Get a Free Copy of The Search for God and Guinness
To be honest, when I first received a copy of The Search for God and Guinness I was not all that excited about it. I love God and I like beer, but I am not a big reader of biographies, preferring “more practical” books on leadership, spiritual issues, or social media. So, it sat on my bookshelf for several months.
When in finally cracked it open I was sorry I waited so long to read it.
In the Search for God and Guinness, Stephen Mansfield tells the story of the Guinness family starting with Arthur Guinness, founder of the famed brewery, and continuing through the Guinnesses of today. While the book recounts the amazing rise of one of the must successful breweries in the world, what makes the book and the Guinness family fascinating is the accounts of their character, faith, and generosity.
Because of their commitment to excellence and innovation in brewing the Guinnesses became exceptionally wealthy and influential. But rather than selfishly squander it on themselves, they were exceptionally generous with the pay and benefits they gave their workers and they demonstrated an unusual commitment to improving the conditions of the poor in Ireland and Great Britain.
- Clearly, this was the understanding at the time: gin destroys lives while beer is healthy and safe, enhancing rather than eroding good society.
- “We must exhort all Christians to gain all they can and to save all they can; that is in effect to grow rich… to give all he can to those in need.” John Wesley
- Arthur Guinness was the founder of the first Sunday schools in Ireland.
- October 25, 1886, the stock offering sold out within an hour.
- A Guinness worker during the 1920s enjoyed full medical and dental care, massage services, reading rooms, subsidized meals, a company- funded pension, subsidies for funeral expenses, educational benefits, sports facilities, free concerts, lectures, and entertainment, and a guaranteed two pints of Guinness beer a day.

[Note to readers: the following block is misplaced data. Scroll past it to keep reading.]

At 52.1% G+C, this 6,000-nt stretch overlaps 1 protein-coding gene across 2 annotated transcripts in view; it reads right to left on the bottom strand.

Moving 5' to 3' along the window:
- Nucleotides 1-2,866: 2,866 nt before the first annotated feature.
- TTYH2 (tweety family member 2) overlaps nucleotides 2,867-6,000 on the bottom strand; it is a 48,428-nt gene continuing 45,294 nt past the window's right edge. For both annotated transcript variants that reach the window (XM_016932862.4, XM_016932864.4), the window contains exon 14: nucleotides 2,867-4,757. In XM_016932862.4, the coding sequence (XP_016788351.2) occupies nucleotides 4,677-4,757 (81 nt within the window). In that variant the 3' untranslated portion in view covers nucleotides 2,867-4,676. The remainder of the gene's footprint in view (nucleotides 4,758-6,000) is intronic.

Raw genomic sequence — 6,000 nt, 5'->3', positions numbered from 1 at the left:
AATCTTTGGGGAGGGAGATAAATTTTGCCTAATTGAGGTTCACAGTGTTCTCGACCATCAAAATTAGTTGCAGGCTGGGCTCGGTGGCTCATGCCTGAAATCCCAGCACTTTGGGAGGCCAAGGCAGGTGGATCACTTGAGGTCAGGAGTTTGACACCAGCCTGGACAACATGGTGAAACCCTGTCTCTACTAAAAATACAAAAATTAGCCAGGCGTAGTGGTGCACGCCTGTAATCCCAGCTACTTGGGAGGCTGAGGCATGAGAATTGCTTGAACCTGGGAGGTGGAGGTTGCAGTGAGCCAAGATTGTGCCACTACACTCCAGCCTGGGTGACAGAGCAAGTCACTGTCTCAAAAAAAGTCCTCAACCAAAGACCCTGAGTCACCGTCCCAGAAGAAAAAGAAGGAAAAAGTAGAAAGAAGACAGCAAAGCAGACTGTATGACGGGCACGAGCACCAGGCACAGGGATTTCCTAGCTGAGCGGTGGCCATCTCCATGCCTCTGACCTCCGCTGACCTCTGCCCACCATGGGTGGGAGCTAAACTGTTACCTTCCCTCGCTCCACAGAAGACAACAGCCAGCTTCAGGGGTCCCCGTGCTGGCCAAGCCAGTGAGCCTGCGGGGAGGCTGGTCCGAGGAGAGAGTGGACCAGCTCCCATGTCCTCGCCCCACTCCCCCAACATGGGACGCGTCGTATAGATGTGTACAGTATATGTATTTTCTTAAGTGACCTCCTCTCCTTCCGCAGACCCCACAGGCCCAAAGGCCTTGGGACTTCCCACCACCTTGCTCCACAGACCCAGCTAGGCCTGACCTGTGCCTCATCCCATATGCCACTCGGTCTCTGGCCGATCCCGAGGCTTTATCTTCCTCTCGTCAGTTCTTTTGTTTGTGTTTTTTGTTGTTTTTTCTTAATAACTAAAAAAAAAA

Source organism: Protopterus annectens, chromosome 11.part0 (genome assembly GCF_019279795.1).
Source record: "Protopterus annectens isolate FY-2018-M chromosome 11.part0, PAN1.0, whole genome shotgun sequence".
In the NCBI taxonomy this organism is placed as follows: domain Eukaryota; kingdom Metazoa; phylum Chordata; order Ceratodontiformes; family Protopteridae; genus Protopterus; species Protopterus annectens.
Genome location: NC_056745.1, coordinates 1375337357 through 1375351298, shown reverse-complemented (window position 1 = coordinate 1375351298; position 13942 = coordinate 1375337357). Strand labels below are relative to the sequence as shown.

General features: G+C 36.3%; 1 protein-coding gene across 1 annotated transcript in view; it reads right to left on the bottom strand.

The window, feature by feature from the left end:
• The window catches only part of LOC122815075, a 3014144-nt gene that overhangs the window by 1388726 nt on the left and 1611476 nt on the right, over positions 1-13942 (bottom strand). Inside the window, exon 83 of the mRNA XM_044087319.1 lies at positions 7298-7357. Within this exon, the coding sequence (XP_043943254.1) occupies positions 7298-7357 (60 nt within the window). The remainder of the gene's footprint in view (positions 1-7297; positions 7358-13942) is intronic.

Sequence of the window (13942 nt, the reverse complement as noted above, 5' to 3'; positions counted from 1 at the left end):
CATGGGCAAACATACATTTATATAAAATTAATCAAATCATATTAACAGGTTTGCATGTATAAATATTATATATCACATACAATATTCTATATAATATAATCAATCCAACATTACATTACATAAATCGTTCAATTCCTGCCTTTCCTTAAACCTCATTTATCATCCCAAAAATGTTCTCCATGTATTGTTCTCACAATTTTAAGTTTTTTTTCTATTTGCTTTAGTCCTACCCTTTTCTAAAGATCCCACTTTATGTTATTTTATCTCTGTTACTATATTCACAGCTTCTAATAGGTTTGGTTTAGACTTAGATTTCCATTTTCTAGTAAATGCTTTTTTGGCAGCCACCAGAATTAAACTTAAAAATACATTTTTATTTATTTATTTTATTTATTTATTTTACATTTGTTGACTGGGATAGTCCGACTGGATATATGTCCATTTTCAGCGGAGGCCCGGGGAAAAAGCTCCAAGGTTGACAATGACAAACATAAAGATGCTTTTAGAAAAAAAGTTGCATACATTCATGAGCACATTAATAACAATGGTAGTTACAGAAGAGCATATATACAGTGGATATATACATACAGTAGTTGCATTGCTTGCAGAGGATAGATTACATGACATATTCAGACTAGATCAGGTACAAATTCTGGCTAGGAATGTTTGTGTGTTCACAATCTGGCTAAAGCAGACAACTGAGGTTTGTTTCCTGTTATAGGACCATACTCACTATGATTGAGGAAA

- In 2005 the British people voted the widget (the small plastic capsule that allows a can of Guinness to be properly nitrogenated) the greatest invention in the previous forty years.
- A company should be measured by the culture it creates… what is encouraged to grow, the behavior and ways of thinking that are inspired.
- Guinness demonstrated the good that righteous wealth can do.
- A man’s profession was where he demonstrated to the world who he was.
- Don’t just sell your product – sell your product’s culture.
- “Gentlemen, find out the will of God for your day and generation, and then, as quickly as possible, get into line.” Prince Albert
- Whatever else you do, do at least one thing very well.
Stephen Mansfield concludes the narrative portion of The Search for God and Guinness with this line.
That part of the heritage will only live when men absorb it from the Guinness story and embed it in fertile fields of their own.
Clearly, he wrote this book not just to tell a fascinating story but to inspire leaders today to follow in the Guinness tradition. These two sentences sum up that tradition.
What distinguishes [the first Arthur Guinness’s] story is that he understood his success as forming a kind of mandate, a kind of calling to a purpose of God beyond just himself and his family to the broader good he could do in the world.
[The Guinnesses] knew how to brew beer, yes, but they also knew how to care for their employees, how to invest wealth for social good, and how to create corporate cultures that would change the course of nations.
In an era where there is immense distrust and cynicism towards corporations and wealth – to the extent where a significant portion of the population considers them inherently evil – I found this account of success and generosity inspiring.
I highly recommend The Search for God and Guinness, especially if you lead or own a business.
As the CEO of a small business and a person of faith, I came away from God and Guinness with a renewed passion to do 4 things.
- Do what we do exceptionally well.
- Create a culture of excellence, innovation, faith and generosity.
- Be more generous with our employees.
- Be more generous with in our community and the world.
Do you believe wealth is inherently evil? Or do you believe in “the good that righteous wealth can do?” Do you believe companies have a responsibility to invest in their employees and make their communities better? If so, how?
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